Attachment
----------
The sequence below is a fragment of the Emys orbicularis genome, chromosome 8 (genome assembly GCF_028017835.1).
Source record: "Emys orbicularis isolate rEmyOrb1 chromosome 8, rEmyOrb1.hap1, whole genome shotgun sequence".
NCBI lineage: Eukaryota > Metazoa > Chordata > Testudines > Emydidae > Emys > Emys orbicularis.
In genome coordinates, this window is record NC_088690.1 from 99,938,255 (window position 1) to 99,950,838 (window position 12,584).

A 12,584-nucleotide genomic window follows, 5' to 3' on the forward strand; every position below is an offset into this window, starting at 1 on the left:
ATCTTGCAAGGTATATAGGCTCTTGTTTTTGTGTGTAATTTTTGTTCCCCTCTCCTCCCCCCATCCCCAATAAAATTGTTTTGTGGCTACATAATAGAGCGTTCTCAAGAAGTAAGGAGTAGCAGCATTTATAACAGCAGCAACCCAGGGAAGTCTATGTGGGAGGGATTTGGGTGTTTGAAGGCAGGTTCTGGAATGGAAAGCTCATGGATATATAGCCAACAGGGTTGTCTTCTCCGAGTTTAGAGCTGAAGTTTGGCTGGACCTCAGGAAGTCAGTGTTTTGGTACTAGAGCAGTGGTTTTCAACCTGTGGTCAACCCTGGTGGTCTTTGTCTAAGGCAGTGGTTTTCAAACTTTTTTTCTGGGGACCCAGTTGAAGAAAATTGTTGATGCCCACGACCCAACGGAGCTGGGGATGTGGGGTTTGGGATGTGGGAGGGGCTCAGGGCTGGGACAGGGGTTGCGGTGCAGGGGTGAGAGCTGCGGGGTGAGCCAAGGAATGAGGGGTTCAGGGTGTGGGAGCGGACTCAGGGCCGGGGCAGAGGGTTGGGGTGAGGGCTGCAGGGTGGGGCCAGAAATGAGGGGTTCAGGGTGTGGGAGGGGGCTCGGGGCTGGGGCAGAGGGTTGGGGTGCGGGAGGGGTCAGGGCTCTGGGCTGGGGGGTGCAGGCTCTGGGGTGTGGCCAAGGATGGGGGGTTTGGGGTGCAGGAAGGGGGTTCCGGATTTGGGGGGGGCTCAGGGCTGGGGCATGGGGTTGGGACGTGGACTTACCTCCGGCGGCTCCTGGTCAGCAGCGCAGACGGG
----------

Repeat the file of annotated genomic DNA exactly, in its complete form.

The sequence below is a fragment of the Emys orbicularis genome, chromosome 8 (genome assembly GCF_028017835.1).
Source record: "Emys orbicularis isolate rEmyOrb1 chromosome 8, rEmyOrb1.hap1, whole genome shotgun sequence".
NCBI lineage: Eukaryota > Metazoa > Chordata > Testudines > Emydidae > Emys > Emys orbicularis.
In genome coordinates, this window is record NC_088690.1 from 99,938,255 (window position 1) to 99,950,838 (window position 12,584).

A 12,584-nucleotide genomic window follows, 5' to 3' on the forward strand; every position below is an offset into this window, starting at 1 on the left:
ATCTTGCAAGGTATATAGGCTCTTGTTTTTGTGTGTAATTTTTGTTCCCCTCTCCTCCCCCCATCCCCAATAAAATTGTTTTGTGGCTACATAATAGAGCGTTCTCAAGAAGTAAGGAGTAGCAGCATTTATAACAGCAGCAACCCAGGGAAGTCTATGTGGGAGGGATTTGGGTGTTTGAAGGCAGGTTCTGGAATGGAAAGCTCATGGATATATAGCCAACAGGGTTGTCTTCTCCGAGTTTAGAGCTGAAGTTTGGCTGGACCTCAGGAAGTCAGTGTTTTGGTACTAGAGCAGTGGTTTTCAACCTGTGGTCAACCCTGGTGGTCTTTGTCTAAGGCAGTGGTTTTCAAACTTTTTTTCTGGGGACCCAGTTGAAGAAAATTGTTGATGCCCACGACCCAACGGAGCTGGGGATGTGGGGTTTGGGATGTGGGAGGGGCTCAGGGCTGGGACAGGGGTTGCGGTGCAGGGGTGAGAGCTGCGGGGTGAGCCAAGGAATGAGGGGTTCAGGGTGTGGGAGCGGACTCAGGGCCGGGGCAGAGGGTTGGGGTGAGGGCTGCAGGGTGGGGCCAGAAATGAGGGGTTCAGGGTGTGGGAGGGGGCTCGGGGCTGGGGCAGAGGGTTGGGGTGCGGGAGGGGTCAGGGCTCTGGGCTGGGGGGTGCAGGCTCTGGGGTGTGGCCAAGGATGGGGGGTTTGGGGTGCAGGAAGGGGGTTCCGGATTTGGGGGGGGCTCAGGGCTGGGGCATGGGGTTGGGACGTGGACTTACCTCCGGCGGCTCCTGGTCAGCAGCGCAGACGGG